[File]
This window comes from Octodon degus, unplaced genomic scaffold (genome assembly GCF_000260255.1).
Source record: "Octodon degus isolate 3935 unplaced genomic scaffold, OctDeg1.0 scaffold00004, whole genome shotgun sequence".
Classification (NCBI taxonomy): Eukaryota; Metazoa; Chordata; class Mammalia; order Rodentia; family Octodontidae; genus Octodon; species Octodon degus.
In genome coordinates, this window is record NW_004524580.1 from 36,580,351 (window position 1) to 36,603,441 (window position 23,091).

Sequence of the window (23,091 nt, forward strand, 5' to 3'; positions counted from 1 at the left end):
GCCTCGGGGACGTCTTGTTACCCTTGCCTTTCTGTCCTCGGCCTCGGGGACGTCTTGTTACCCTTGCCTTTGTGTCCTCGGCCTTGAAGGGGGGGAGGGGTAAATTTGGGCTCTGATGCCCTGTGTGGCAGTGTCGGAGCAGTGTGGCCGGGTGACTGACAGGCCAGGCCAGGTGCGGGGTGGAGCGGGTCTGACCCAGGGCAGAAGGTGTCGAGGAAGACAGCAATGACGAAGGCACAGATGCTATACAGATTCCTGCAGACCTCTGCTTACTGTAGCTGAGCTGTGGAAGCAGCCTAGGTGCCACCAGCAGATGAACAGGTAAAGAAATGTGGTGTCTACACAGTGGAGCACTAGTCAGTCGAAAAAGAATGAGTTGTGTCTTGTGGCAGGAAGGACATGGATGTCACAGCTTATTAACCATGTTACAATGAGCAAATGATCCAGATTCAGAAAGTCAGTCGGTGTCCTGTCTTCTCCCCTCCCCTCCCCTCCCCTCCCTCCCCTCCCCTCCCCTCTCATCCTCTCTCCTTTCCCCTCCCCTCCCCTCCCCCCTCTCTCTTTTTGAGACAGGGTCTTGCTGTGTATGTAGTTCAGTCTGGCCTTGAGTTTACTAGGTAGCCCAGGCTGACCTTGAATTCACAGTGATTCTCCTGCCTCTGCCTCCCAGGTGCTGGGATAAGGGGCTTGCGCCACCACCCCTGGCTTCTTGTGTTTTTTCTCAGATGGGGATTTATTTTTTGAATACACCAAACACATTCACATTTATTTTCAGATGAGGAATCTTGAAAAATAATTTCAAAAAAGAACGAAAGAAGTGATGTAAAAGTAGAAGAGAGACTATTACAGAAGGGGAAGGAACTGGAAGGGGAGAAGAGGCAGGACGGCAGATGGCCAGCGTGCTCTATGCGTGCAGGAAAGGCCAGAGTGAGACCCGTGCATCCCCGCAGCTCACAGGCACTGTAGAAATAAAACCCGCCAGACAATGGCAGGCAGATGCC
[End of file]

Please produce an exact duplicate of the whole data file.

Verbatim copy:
This window comes from Octodon degus, unplaced genomic scaffold (genome assembly GCF_000260255.1).
Source record: "Octodon degus isolate 3935 unplaced genomic scaffold, OctDeg1.0 scaffold00004, whole genome shotgun sequence".
Classification (NCBI taxonomy): Eukaryota; Metazoa; Chordata; class Mammalia; order Rodentia; family Octodontidae; genus Octodon; species Octodon degus.
In genome coordinates, this window is record NW_004524580.1 from 36,580,351 (window position 1) to 36,603,441 (window position 23,091).

Sequence of the window (23,091 nt, forward strand, 5' to 3'; positions counted from 1 at the left end):
GCCTCGGGGACGTCTTGTTACCCTTGCCTTTCTGTCCTCGGCCTCGGGGACGTCTTGTTACCCTTGCCTTTGTGTCCTCGGCCTTGAAGGGGGGGAGGGGTAAATTTGGGCTCTGATGCCCTGTGTGGCAGTGTCGGAGCAGTGTGGCCGGGTGACTGACAGGCCAGGCCAGGTGCGGGGTGGAGCGGGTCTGACCCAGGGCAGAAGGTGTCGAGGAAGACAGCAATGACGAAGGCACAGATGCTATACAGATTCCTGCAGACCTCTGCTTACTGTAGCTGAGCTGTGGAAGCAGCCTAGGTGCCACCAGCAGATGAACAGGTAAAGAAATGTGGTGTCTACACAGTGGAGCACTAGTCAGTCGAAAAAGAATGAGTTGTGTCTTGTGGCAGGAAGGACATGGATGTCACAGCTTATTAACCATGTTACAATGAGCAAATGATCCAGATTCAGAAAGTCAGTCGGTGTCCTGTCTTCTCCCCTCCCCTCCCCTCCCCTCCCTCCCCTCCCCTCCCCTCTCATCCTCTCTCCTTTCCCCTCCCCTCCCCTCCCCCCTCTCTCTTTTTGAGACAGGGTCTTGCTGTGTATGTAGTTCAGTCTGGCCTTGAGTTTACTAGGTAGCCCAGGCTGACCTTGAATTCACAGTGATTCTCCTGCCTCTGCCTCCCAGGTGCTGGGATAAGGGGCTTGCGCCACCACCCCTGGCTTCTTGTGTTTTTTCTCAGATGGGGATTTATTTTTTGAATACACCAAACACATTCACATTTATTTTCAGATGAGGAATCTTGAAAAATAATTTCAAAAAAGAACGAAAGAAGTGATGTAAAAGTAGAAGAGAGACTATTACAGAAGGGGAAGGAACTGGAAGGGGAGAAGAGGCAGGACGGCAGATGGCCAGCGTGCTCTATGCGTGCAGGAAAGGCCAGAGTGAGACCCGTGCATCCCCGCAGCTCACAGGCACTGTAGAAATAAAACCCGCCAGACAATGGCAGGCAGATGCC